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Beyond the End Zone: Double Helix

10/31/2014, 11:38pm PDT
By Kirk Kenney

Highlanders way more than twice what old rival Grossmont can handle


Helix running back Nathan Stinson dashes through the Grossmont defense for his second of three touchdowns Friday night. Stinson gained 170 yards on 16 carries.

Final score: Helix 56, Grossmont 10.

Key plays: Almost all of the big plays included the name Stinson as the East County’s oldest rivalry stretched into its 63rd year. In the first quarter, Helix junior RB Nathan Stinson ran for 57- and 64-yard touchdowns and caught a 21-yard pass from quarterback Michael Austin for another score. Stinson added a 22-yard TD run in the second quarter. Austin followed with a 71-yard TD run and a 45-yard TD pass to DaShawn Keirsey to give Helix a 42-10 halftime lead.

Quotable: “That’s just hard work, doing what I have to do,” said Stinson. “We executed well.”

Title implications: The victory for No. 3 Helix (8-1, 4-0 Grossmont Hills League) over Grossmont (4-5, 1-3) set up a league championship showdown for the Highlanders next week against No. 4 El Capitan.

Quotable, too: “They’re a good team and we’re a good team,” said Austin, making sure to avoid bulletin board material for the Vaqueros. “They play well together and they’re well coached. It’s going to be a fun game.”

Key stats: Helix’s average scoring drive was 87 seconds for its six first-half TDs. Stinson rushed 16 times for 170 yards and three TDs — all in the first half — giving him 1,206 yards and 17 rushing TDs for the season.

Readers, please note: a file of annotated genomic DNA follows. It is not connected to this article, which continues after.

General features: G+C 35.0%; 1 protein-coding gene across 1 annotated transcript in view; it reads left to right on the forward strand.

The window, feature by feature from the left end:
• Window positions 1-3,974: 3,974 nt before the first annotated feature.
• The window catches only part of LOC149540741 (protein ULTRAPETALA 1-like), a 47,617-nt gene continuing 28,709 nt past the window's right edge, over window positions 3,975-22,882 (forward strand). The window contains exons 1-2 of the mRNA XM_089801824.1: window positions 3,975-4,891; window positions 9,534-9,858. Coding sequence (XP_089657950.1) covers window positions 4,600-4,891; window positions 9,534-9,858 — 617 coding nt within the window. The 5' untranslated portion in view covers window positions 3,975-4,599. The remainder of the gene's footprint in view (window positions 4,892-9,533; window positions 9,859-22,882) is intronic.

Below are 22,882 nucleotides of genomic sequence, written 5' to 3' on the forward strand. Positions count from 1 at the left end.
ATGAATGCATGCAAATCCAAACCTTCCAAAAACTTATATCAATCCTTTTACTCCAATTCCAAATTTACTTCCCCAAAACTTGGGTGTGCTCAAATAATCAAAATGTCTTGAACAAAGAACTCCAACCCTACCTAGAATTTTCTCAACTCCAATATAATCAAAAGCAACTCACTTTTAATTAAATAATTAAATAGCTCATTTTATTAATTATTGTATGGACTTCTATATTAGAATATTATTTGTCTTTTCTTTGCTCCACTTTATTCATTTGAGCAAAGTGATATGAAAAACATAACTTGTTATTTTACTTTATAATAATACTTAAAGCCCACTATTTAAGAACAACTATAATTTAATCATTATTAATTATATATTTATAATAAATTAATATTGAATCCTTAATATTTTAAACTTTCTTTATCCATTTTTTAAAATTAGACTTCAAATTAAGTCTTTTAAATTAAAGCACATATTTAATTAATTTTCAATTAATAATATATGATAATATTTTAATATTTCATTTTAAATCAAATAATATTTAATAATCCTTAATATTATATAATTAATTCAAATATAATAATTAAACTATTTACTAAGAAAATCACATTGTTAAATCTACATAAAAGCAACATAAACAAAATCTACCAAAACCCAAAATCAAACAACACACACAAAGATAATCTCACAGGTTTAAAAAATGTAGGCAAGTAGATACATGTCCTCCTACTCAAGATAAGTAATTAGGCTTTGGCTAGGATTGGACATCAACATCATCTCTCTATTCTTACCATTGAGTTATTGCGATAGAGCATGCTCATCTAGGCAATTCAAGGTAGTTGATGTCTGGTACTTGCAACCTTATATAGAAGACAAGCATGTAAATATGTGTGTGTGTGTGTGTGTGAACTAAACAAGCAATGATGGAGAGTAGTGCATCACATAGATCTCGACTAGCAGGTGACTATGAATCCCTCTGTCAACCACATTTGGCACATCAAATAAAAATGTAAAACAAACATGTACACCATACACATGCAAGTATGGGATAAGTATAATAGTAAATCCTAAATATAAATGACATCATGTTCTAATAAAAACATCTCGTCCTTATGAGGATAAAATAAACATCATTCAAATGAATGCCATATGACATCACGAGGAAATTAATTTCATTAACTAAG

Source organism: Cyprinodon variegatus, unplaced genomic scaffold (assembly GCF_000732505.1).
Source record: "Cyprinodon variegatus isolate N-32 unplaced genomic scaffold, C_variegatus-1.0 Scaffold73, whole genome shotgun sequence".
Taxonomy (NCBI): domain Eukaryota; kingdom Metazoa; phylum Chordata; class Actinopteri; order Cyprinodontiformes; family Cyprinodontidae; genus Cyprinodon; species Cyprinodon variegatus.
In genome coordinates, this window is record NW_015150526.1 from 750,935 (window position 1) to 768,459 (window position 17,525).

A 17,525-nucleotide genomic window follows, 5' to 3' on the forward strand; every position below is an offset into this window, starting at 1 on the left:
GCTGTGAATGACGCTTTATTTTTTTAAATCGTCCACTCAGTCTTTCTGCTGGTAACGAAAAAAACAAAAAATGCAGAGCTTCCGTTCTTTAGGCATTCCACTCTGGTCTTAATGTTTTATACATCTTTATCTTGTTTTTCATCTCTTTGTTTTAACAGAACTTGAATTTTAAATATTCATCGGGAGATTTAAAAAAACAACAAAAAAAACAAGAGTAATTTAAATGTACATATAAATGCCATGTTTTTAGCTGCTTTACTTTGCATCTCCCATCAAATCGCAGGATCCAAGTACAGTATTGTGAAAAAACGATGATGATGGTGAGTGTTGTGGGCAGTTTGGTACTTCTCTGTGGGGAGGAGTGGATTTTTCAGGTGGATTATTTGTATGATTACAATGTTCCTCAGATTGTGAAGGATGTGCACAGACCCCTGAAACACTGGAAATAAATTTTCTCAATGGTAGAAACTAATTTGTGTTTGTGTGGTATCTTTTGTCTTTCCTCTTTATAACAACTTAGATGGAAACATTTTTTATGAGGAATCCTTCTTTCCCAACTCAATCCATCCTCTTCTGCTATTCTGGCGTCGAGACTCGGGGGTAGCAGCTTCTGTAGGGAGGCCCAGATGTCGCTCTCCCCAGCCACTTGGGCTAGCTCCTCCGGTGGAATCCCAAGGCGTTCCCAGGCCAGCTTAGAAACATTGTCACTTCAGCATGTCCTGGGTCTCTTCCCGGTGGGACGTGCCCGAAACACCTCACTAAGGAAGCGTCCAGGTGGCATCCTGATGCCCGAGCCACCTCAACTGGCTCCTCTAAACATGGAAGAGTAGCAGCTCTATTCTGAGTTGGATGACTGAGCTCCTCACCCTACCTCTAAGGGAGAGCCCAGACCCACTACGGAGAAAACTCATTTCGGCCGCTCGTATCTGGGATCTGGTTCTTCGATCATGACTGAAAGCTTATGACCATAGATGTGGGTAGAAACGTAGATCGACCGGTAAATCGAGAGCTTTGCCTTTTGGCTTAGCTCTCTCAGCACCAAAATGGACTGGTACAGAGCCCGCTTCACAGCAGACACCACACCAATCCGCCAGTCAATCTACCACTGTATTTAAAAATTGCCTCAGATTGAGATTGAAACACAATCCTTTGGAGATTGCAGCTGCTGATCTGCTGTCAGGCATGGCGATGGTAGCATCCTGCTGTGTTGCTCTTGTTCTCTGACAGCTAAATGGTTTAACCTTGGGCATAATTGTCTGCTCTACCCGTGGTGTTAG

Remember when: The last time Grossmont defeated Helix was a 28-14 victory in 1991. Grossmont head coach Tom Karlo remembers it well. He was the Foothillers starting quarterback.

Sword play: Helix assistant drum major Kyle Phillips performed the Challenge of the Sword at midfield before the game. It is a ceremony conducted hundreds of times through the years, but has lost some of its impact since Helix went to a turf field several years ago. Instead of driving the steel into the earth, the sword is now plunged into something resembling a giant pin cushion.

Six feet under: One upside of the turf field is it’s no longer possible to dig up the field with a shovel. On the eve of a game between the schools in the early 1980s, some Grossmont students came over to Helix under the cover of darkness with mischief in mind. They dug a grave at midfield and placed a headstone.

Scene and heard: This was the first football Friday night to coincide with Halloween since 2008. Scariest thing observed was Gumby cradling his head under his right arm. Realize the guy is flexible. ... Don’t want to say that a Grossmont punt was shanked with 17.3 seconds remaining in the first half, but it did land nine rows up in the stands. Seriously. “To be fair, the stands are kind of close on the visitor’s side,” said one observer. Um, OK. ... Helix punter Austin Rowley launched a third-quarter punt that had coffin corner written all over it. One problem: it bounced into an official just after hitting the Grossmont 20-yard line.

Full disclosure: This writer is a Helix graduate who never missed a home football game during his four years at the school. A lasting memory of the Grossmont-Helix rivalry was that the Foothillers didn’t have a home field at the time, so they were allowed to use the Highlanders’ field. That meant that every other year Helix students had to sit on the visitor’s side of the stadium at their own school. That didn’t sit too well with some of the students. I remember a few Highlanders — their names escape me — driving over to Grossmont High after one of the games to drop off some eggs.

Gotta eat: It seemed risky at first to purchase food from a trailer draped in cobwebs with a giant spider dangling above it. But the cinnamon and sugar pretzel (with vanilla icing) proved too tempting — and well worth the risk. It earned four belches on our five-belch scale.

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